Rental property listed for sale on the Roofstock Marketplace includes details to analyze and learn more about a property, preinspections, interactive tools for visualizing return and cost estimates, and current lease and tenant payment history if the home is already rented. In addition, the entire transaction can be completed online, with assistance from the Roofstock transaction team through the close of escrow.

A direction of investment (DOI) form must be completed to finalize your investment. The DOI instructs the custodian of your SDIRA on how much to invest and where to send the funds to purchase the rental property. At the close of escrow, your SDIRA will take title of the rental property on your behalf. However, you will still be directly responsible for overseeing the home and hiring a property manager.

4. Manage rental property within the SDIRA

All operating expenses and capital repairs must be paid from funds held in the SDIRA. Rental property operating expenses vary from one property to another. For example, owners of small multifamily properties with 2 to 4 units sometimes directly pay for utilities, while single-family home tenants generally pay their utilities.

Common rental property operating expenses may include:

  • Advertising
  • Tenant screening and leasing fees
  • Property management fees
  • Repairs and maintenance
  • Landscaping
  • Pest control
  • Utilities
  • Landlord insurance
  • Property taxes
  • Homeowner association (HOA) fees
  • Professional service fees
  • Supplies

Many real estate investors use the 50% Rule to estimate ownership expenses of a rental property. The rule states that expenses should be no greater than one-half of the rental income collected. So, if a rental property generates a gross rental income of $18,000 per year, annual operating expenses should not exceed $9,000.

All rental income and any profits must also remain in the SDIRA. While profits generated from a rental property in an SDIRA are tax free until withdrawals begin, holding rental property in an SDIRA also means missing out on some tax benefits, such as depreciation expenses or mortgage interest deductions.

Remember, it’s up to you to keep track of the financial performance of a rental property in your SDIRA. Stessa, a Roofstock company, provides free rental property management software that makes it extremely simple to automatically track income and expenses, tenant leases, and other important rental property information.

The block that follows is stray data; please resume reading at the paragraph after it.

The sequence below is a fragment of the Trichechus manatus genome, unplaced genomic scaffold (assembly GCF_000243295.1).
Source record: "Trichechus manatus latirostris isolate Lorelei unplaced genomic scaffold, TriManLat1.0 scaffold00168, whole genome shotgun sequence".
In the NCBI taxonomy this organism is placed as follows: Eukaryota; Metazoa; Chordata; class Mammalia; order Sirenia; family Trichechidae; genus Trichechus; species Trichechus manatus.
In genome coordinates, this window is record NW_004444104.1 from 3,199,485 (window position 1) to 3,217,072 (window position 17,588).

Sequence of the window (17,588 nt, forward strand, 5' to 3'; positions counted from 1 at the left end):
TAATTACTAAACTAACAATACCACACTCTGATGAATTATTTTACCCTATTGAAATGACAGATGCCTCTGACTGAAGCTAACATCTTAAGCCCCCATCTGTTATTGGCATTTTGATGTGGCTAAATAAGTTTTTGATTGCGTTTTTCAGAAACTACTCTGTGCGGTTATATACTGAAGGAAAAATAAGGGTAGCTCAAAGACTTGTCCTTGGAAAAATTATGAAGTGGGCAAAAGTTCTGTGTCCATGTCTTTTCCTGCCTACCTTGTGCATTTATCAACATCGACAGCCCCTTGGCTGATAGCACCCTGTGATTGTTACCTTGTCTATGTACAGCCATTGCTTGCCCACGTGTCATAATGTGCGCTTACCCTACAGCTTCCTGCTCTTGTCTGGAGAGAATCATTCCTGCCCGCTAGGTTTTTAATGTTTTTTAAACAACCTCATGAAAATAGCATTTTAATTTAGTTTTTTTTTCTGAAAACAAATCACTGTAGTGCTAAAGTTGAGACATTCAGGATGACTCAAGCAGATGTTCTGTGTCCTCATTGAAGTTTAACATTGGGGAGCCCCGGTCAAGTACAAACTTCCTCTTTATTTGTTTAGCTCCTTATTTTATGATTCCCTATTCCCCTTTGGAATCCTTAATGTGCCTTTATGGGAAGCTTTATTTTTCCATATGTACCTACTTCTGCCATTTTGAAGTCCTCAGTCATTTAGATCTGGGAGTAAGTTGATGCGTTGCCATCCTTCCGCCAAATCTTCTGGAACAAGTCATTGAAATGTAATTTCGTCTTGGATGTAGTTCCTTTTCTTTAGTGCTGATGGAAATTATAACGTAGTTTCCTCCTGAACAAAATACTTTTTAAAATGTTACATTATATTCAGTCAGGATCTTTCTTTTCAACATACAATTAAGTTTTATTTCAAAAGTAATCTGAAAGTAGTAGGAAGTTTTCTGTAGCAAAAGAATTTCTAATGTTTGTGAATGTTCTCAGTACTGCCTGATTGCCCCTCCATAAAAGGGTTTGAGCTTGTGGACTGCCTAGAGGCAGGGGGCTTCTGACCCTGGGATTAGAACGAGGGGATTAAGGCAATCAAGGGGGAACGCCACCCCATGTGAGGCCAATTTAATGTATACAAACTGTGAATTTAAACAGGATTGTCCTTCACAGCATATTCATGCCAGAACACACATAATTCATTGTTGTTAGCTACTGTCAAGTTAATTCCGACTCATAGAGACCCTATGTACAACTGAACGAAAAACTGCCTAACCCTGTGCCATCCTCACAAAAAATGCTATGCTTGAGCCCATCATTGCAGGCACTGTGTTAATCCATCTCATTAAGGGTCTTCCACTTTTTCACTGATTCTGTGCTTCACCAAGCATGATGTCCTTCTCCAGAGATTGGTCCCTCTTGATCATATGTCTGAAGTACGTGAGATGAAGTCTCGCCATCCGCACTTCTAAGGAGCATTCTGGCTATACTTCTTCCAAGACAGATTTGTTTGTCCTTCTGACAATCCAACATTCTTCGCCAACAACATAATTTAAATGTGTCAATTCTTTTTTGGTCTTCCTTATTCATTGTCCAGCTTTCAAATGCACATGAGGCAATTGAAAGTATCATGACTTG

You can monitor your investment from a single, comprehensive dashboard to optimize performance and returns and help increase the funds available for withdrawal when you decide to retire.


Pros and cons of using an SDIRA for rental property

Using an SDIRA to buy an SFR property can increase your retirement funds tax free, the same way owning stocks and bonds does, but with less volatility. But, as with any other investment, there are both pros and cons to consider.


  • Increase potential ROI of retirement savings by investing in nearly any type of asset.
  • Rental property can hedge against inflation and economic fluctuations with a diversified retirement portfolio.
  • Profits generated from a rental property in an SDIRA allow for tax-free growth.
  • Property can be bought and sold within an SDIRA without using a 1031 tax-deferred exchange.


  • Using all of your retirement savings to purchase a rental property in an SDIRA can significantly reduce diversification and increase potential risk.
  • Rental property held in an SDIRA cannot be for personal use or family use (like a vacation home), including distant relatives or service providers of the SDIRA.
  • All expenses must be paid for with SDIRA funds, third-party contractors must make the repairs and manage the property, and funds deposited in an SDIRA beyond annual contribution limits will incur significant penalties.
  • Tax benefits, such as depreciation and operating expenses to create a paper loss for tax purposes, cannot be claimed with rental property held in an SDIRA.


Final thoughts

Using an SDIRA to buy an investment property can be an excellent way to build long-term wealth tax free, diversify a retirement portfolio, and hedge against economic fluctuations. However, the rules for buying rental property with an SDIRA can be complex, so it is essential to work with a trusted custodian and financial advisor.


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This article, and the Roofstock Blog in general, is intended for informational and educational purposes only, and is not investment, tax, financial planning, legal, or real estate advice. Roofstock is not your advisor or agent. Please consult your own experts for advice in these areas. Although Roofstock provides information it believes to be accurate, Roofstock makes no representations or warranties about the accuracy or completeness of the information contained on this blog.
Jeff Rohde


Jeff Rohde

Jeff has over 25 years of experience in all segments of the real estate industry including investing, brokerage, residential, commercial, and property management. While his real estate business runs on autopilot, he writes articles to help other investors grow and manage their real estate portfolios.